Delta-8 THC is the latest trend permeating through the cannabis industry. The National Cancer Institute’s definition of Delta-8 THC indicates that it is “an analogue of THC” that contains neuroprotective properties that can increase appetite and reduce nausea, anxiety and pain. It produces some psychotropic effects but has “a lower psychothropic potency” than Delta-9 THC. In other words, it is a cannabinoid that can produce the “high” traditionally associated with Delta-9 THC, but not as much of it. The interesting thing about Delta-8 THC is that it can be produced from hemp as defined under the 2018 Farm Bill, which unlike marijuana, is federally legal. This would seem to make Delta-8 THC (and the products containing it) legal and freely enjoyable across the United States, but it is not quite that simple.
The legal complexities derive from the way Delta-8 THC can be engineered in a lab and the DEA’s interim final rule on the implementation of the Farm Bill that was released in August 2020. The Farm Bill itself makes no mention of Delta-8 THC as lawmakers were solely focused on Delta-9 THC at the time it passed, but the interim final rule states the Farm Bill “does not impact the control status of synthetically derived tetrahydrocannabinols (for Controlled Substance Code Number 7370) because the statutory definition of ‘hemp’ is limited to materials that are derived from the plant Cannabis sativa L. For synthetically derived tetrahydrocannabinols, the concentration of Delta 9-THC is not a determining factor in whether the material is a controlled substance. All synthetically derived tetrahydrocannabinols remain schedule I controlled substances.” (Emphasis added). The DEA has not issued a final rule yet, but it is expected the final rule will take the same stance.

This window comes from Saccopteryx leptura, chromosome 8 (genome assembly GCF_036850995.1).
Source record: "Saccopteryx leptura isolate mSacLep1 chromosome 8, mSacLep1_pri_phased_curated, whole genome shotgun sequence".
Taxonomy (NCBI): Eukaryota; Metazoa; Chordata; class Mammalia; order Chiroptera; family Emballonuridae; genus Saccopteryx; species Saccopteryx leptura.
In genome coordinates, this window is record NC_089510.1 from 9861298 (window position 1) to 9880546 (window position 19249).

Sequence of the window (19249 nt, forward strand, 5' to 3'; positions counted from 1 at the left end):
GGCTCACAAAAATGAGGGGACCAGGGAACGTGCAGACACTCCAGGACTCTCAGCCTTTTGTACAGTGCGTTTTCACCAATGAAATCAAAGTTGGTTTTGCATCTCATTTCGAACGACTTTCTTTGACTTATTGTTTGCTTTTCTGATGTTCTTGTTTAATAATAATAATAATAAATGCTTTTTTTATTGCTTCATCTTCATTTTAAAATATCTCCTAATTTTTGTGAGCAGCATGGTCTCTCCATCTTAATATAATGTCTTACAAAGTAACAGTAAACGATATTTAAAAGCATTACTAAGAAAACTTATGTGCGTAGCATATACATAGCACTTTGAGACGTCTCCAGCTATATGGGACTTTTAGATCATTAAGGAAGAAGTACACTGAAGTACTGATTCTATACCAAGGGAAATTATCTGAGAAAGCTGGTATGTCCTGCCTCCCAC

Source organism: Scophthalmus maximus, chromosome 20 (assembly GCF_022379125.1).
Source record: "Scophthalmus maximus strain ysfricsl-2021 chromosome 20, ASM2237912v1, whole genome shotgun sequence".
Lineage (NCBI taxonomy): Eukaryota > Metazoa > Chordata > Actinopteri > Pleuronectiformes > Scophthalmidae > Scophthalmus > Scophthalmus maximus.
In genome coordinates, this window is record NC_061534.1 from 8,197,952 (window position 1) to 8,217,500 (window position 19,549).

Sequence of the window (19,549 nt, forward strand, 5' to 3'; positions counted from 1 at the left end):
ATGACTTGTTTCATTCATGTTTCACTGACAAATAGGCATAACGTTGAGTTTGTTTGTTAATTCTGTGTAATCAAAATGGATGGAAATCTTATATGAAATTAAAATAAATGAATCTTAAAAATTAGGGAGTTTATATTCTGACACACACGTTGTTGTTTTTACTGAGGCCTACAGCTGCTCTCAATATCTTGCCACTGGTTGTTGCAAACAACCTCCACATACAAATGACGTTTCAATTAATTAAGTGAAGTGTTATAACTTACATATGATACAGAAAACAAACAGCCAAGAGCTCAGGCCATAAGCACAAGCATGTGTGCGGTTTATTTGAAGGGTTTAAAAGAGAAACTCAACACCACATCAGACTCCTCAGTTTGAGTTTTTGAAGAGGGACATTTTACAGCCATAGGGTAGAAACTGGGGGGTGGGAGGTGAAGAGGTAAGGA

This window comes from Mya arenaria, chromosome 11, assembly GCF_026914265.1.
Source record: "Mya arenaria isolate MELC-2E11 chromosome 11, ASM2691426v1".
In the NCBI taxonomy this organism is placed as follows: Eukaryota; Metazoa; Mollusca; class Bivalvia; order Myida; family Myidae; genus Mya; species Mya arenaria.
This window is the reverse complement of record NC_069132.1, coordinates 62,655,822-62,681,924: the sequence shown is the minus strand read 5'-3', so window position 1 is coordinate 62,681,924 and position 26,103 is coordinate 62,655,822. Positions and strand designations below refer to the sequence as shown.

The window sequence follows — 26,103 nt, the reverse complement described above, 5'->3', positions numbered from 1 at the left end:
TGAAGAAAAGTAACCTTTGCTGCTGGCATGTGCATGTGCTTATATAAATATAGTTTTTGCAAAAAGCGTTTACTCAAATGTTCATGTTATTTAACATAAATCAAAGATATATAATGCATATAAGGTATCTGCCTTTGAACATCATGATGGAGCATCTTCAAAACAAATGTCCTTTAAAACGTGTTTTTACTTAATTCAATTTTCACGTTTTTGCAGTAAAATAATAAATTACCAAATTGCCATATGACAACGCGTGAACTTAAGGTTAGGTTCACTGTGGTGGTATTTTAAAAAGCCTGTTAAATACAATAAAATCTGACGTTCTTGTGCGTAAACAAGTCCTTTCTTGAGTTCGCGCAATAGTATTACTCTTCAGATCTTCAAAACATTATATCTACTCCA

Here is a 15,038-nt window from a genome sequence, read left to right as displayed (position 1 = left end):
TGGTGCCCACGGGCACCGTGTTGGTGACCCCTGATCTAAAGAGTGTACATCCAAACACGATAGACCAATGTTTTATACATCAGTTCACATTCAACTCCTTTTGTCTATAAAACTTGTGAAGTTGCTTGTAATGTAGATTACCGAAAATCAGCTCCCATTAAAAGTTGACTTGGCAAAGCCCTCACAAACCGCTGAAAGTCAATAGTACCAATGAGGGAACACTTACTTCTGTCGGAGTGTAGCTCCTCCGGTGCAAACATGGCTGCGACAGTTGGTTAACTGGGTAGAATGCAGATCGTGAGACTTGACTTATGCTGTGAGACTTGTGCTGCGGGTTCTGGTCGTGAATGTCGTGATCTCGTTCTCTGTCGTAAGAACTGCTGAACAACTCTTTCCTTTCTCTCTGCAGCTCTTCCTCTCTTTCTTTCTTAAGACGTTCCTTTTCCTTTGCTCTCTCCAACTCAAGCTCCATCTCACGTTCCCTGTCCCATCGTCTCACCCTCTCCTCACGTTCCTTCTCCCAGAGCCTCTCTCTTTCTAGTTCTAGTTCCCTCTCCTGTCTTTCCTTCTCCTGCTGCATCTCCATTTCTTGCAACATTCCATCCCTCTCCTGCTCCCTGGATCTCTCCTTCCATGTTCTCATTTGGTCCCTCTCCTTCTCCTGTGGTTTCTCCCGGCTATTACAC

Although Delta-8 THC is a naturally occurring cannabinoid, the concentrations of this cannabinoid naturally occurring in cannabis plants is small. Extracting natural Delta-8 THC and making products out of it becomes economically difficult. However, there is a process that can convert CBD (which is naturally contained in much higher levels in cannabis plants) into Delta-8 THC and companies are getting more and more efficient at this process. The federal legality of Delta-8 THC thus depends on whether the process of converting other cannabinoids (like CBD) into Delta-8 THC makes the resulting product “synthetic.” This would seem to be an easy answer to figure out, but neither the Farm Bill nor the Controlled Substances Act define what it means for something to be “synthetic.” Reasonable minds could certainly argue that a cannabinoid that is naturally occurring is nonetheless synthetic when it is converted in a lab. However, it is just as reasonable to take the position that synthetic drugs are those developed from nonorganic sources. In fact, the National Institute on Drug Abuse published a document on justice.gov that states “[s]ynthetic cannabinoids refer to a growing number of man-made mind-altering chemicals that are either sprayed on dried, shredded plant material so they can be smoked (herbal incense) or sold as liquids to be vaporized and inhaled in e-cigarettes and other devices (liquid incense).” That definition would not encompass Delta-8 THC converted from CBD.
It is thus safe to say that Delta-8 THC is currently in a legal grey area. There are risks to companies that are currently manufacturing and selling Delta-8 THC products, but there is also not a clear path to prosecution for the DEA either. Against this backdrop, it is critical for companies to consult with a legal team before deciding whether to jump into Delta-8 THC production or expanding Delta-8 THC products into a new state. If you are considering getting into the Delta-8 THC space be sure to follow our blog to stay up to date on this issue and everything else concerning the cannabis industry.